# Calculating Statistical Power after Multiple comparison tests?

I'm currently using the multtest package in R, and I am curious to see how the statistical power holds up in a FWER vs. FDR based corrections.

Say for example:

pval <- c(0.018,0.034,0.726)
mt.rawp2adjp(pval,"Bonferroni")
mt.rawp2adjp(pval,"TSBH")


Is there anyway I can get the details of the power of the test retrospectively, using either this package or any other package? Or is what I am asking not making anysense?

## 1 Answer

What you are asking doesn't really make sense. Statistical power is a function of your effect size, sample size, and significance criterion. It's a measure of how frequently you'll accept the null hypothesis when you should actually reject it. Power can't be computed from just a list of p-values.

At any rate, it's not really useful to compute the power of your test after you've applied it and gotten p-values. If you find significant p-values, your test was "powerful enough", otherwise, there's either no effect or your test didn't have enough power.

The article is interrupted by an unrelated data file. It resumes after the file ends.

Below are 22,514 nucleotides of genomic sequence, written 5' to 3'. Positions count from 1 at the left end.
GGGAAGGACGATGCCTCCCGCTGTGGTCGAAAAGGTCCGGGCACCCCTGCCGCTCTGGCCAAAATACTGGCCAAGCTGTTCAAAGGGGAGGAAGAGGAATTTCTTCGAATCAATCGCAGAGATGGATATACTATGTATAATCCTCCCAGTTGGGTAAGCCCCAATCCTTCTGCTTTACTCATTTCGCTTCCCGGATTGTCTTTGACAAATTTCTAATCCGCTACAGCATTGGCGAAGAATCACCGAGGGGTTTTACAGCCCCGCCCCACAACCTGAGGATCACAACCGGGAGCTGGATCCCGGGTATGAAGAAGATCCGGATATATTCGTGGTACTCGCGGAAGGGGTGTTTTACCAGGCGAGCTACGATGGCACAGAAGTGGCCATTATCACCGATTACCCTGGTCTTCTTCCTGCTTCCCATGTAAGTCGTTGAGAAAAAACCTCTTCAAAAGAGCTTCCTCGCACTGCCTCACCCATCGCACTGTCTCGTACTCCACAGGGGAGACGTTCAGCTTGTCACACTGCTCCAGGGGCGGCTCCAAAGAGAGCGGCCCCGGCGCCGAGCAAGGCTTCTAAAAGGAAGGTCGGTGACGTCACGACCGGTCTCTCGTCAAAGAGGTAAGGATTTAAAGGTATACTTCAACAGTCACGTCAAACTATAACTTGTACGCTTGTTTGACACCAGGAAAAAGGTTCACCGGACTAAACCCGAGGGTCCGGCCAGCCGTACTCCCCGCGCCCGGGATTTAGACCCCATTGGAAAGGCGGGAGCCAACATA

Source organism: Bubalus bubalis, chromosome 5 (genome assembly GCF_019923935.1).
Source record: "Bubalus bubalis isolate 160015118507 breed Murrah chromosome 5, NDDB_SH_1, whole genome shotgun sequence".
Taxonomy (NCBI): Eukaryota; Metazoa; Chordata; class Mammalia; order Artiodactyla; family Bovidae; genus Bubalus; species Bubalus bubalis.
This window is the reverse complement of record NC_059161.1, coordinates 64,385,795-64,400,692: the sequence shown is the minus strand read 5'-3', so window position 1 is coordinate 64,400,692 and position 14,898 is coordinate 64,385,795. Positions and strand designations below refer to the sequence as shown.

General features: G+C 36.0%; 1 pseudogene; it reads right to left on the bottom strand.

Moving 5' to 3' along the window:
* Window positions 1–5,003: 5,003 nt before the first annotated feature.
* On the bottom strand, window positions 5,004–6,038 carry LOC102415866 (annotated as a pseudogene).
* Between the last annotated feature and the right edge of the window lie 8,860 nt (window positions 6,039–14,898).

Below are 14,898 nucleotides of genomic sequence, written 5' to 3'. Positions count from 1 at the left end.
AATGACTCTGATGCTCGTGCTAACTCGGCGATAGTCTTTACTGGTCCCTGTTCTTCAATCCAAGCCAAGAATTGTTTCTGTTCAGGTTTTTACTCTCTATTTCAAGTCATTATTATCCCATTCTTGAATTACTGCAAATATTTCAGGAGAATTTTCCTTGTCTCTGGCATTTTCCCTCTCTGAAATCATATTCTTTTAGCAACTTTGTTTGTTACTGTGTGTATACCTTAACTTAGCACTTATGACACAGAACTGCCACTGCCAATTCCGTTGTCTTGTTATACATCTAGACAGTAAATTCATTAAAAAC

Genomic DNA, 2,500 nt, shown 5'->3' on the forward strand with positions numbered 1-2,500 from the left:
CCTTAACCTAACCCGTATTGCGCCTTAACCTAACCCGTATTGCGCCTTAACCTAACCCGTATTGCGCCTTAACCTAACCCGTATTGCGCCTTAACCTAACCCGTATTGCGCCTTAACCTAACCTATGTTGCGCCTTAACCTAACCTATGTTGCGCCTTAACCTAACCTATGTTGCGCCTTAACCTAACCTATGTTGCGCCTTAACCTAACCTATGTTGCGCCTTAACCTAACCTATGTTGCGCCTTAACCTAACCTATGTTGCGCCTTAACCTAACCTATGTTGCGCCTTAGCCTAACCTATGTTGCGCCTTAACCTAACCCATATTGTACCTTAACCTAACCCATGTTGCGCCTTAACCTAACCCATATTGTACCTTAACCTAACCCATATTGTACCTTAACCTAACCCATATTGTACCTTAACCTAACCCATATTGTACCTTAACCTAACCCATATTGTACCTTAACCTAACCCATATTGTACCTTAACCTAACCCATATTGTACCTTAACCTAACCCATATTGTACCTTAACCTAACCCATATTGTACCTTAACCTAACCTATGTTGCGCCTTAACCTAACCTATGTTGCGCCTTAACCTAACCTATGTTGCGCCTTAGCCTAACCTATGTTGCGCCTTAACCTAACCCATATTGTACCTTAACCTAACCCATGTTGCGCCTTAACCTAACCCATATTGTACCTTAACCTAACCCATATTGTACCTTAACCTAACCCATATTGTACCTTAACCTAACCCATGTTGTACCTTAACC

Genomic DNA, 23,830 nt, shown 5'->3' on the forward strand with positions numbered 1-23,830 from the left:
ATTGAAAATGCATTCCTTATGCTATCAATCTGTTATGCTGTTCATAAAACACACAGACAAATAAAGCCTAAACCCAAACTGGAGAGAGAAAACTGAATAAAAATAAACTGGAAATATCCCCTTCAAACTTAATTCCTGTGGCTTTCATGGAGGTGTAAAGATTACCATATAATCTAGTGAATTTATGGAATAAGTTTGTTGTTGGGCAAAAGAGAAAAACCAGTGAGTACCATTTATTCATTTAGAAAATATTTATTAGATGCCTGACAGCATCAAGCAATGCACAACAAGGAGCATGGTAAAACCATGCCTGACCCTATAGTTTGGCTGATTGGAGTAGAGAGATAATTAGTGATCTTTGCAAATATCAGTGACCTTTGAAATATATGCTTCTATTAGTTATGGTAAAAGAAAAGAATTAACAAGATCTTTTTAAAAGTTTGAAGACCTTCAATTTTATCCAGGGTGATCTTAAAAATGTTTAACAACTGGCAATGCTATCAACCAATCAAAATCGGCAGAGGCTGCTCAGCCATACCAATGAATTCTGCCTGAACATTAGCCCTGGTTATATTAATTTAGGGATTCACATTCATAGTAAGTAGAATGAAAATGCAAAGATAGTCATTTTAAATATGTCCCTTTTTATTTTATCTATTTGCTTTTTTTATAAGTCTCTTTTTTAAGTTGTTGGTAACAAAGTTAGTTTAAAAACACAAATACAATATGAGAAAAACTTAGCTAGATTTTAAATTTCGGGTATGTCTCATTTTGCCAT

• The reason I'm after this exercise is that I have read FDR based adjustments preserve the power of the test much more than FWER  now before you say that I must use the right tool for the right job, and FWER and FDR are actually asking two different questions etc.. I want to show myself that the FDR correction does indeed preserve more power...or is this something I can not realistically do?  Shaffer J.P. (1995) Multiple hypothesis testing, Annual Review of Psychology 46:561-584, – Rover Eye Jul 17 '17 at 14:47
• If you have benchmark data where you know what variables actually DO have an effect, you can directly estimate power by calculating how many false negatives you get for each test. – Nuclear Wang Jul 17 '17 at 14:50
• If needed, I can use randomly generated normally distributed data, so that shouldn't be a problem. How do I go about doing this? – Rover Eye Jul 17 '17 at 14:52
• Power is a useful thing to compute in advance of a study, using hypothetical effect sizes that represent targets of practical interest. Power is not useful to calculate retrospectively; it's an empty exercise, sort of like wondering if you included enough respondents in your pre-election poll after the election is over and the votes are counted. – rvl Jul 18 '17 at 2:35